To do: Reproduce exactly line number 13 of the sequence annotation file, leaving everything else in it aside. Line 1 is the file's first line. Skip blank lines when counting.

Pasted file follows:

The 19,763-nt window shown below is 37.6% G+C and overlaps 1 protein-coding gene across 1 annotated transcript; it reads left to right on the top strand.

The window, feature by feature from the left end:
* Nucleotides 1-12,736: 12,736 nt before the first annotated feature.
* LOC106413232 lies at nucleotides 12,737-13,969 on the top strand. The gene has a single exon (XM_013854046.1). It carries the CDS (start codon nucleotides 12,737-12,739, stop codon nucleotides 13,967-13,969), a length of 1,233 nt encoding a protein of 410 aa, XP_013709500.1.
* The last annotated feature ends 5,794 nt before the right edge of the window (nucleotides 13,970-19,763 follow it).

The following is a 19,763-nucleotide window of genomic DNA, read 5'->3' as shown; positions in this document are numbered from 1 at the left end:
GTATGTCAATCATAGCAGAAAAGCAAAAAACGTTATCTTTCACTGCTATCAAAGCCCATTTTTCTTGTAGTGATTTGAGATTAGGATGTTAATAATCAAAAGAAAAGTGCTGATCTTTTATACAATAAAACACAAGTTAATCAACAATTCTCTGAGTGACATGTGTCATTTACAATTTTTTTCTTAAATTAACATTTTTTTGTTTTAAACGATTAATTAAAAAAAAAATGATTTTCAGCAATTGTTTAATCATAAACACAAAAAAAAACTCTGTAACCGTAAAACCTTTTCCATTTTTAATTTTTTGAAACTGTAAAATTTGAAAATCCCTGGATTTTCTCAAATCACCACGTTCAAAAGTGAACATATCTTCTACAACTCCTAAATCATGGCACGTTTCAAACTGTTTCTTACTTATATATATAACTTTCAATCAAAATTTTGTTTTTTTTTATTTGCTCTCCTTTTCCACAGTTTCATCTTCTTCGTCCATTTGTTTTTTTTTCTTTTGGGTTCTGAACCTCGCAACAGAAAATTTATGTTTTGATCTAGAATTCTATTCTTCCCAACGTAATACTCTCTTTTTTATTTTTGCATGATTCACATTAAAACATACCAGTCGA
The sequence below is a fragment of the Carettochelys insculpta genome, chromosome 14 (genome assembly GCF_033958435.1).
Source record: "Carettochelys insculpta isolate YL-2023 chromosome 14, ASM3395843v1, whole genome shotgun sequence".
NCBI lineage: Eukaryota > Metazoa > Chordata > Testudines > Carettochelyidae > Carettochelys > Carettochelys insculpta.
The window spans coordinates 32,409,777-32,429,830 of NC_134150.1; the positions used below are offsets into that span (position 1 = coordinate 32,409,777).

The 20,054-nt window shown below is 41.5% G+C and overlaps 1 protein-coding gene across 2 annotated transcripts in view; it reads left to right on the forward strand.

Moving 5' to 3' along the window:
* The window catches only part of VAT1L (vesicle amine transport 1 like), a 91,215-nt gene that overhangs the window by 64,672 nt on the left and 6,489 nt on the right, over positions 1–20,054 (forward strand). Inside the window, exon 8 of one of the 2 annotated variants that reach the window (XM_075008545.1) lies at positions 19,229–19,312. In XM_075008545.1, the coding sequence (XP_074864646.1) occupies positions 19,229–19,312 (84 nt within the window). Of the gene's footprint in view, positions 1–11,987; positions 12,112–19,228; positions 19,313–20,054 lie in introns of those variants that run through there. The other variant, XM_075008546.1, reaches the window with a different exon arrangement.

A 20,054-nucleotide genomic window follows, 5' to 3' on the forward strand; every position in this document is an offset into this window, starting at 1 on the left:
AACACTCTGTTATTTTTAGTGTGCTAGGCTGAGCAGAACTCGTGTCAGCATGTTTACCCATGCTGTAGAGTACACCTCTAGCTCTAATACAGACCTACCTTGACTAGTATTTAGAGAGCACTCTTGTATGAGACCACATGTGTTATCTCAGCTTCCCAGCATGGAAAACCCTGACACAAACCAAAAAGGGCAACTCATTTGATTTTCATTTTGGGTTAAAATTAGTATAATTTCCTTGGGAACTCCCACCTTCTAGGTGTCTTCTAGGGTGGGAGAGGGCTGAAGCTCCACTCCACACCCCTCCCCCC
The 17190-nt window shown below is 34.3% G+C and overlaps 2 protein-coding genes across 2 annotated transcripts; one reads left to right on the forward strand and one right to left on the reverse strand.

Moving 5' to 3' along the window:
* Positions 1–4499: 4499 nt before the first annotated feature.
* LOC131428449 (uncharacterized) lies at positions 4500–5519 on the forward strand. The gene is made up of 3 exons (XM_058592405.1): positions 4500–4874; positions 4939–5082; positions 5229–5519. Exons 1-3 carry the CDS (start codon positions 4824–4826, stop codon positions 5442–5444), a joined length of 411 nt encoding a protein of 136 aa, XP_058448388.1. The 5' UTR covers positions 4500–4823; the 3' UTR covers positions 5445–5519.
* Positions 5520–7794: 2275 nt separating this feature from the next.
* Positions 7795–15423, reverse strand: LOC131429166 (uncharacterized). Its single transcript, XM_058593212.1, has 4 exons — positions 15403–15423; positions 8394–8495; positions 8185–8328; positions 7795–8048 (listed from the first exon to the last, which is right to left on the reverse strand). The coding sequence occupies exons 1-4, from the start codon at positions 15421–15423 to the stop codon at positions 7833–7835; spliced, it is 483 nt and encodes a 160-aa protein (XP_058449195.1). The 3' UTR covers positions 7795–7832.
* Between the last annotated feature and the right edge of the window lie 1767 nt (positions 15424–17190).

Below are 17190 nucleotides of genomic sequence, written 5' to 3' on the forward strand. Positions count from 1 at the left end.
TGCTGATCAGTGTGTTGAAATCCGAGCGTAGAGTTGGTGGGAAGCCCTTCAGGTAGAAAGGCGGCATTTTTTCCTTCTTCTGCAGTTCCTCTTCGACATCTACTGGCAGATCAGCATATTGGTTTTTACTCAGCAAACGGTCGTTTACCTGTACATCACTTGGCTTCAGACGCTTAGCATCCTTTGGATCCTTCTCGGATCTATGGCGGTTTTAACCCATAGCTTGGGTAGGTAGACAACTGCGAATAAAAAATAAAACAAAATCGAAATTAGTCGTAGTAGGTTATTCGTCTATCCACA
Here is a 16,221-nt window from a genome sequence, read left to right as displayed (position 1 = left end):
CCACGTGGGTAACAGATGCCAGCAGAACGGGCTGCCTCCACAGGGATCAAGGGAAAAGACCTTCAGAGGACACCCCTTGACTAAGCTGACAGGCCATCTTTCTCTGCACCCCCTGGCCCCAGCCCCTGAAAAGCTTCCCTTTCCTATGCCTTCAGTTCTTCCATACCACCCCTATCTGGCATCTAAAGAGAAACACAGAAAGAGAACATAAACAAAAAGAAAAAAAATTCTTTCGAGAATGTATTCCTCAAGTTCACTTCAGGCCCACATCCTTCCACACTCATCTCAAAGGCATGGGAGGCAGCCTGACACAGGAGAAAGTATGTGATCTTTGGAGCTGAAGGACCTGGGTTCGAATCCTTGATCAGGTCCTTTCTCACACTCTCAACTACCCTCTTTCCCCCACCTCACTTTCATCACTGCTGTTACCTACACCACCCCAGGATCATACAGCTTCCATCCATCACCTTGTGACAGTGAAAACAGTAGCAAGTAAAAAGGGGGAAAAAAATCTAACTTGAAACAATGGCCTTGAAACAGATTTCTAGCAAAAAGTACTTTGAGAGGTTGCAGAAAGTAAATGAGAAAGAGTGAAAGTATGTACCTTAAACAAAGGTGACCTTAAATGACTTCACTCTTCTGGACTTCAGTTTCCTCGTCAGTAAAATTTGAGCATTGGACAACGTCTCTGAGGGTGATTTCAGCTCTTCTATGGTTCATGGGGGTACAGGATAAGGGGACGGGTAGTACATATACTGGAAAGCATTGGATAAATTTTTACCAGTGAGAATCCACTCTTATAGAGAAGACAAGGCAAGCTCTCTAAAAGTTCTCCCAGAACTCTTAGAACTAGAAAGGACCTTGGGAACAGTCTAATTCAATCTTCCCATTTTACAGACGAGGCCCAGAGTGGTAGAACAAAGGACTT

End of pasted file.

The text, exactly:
Moving 5' to 3' along the window: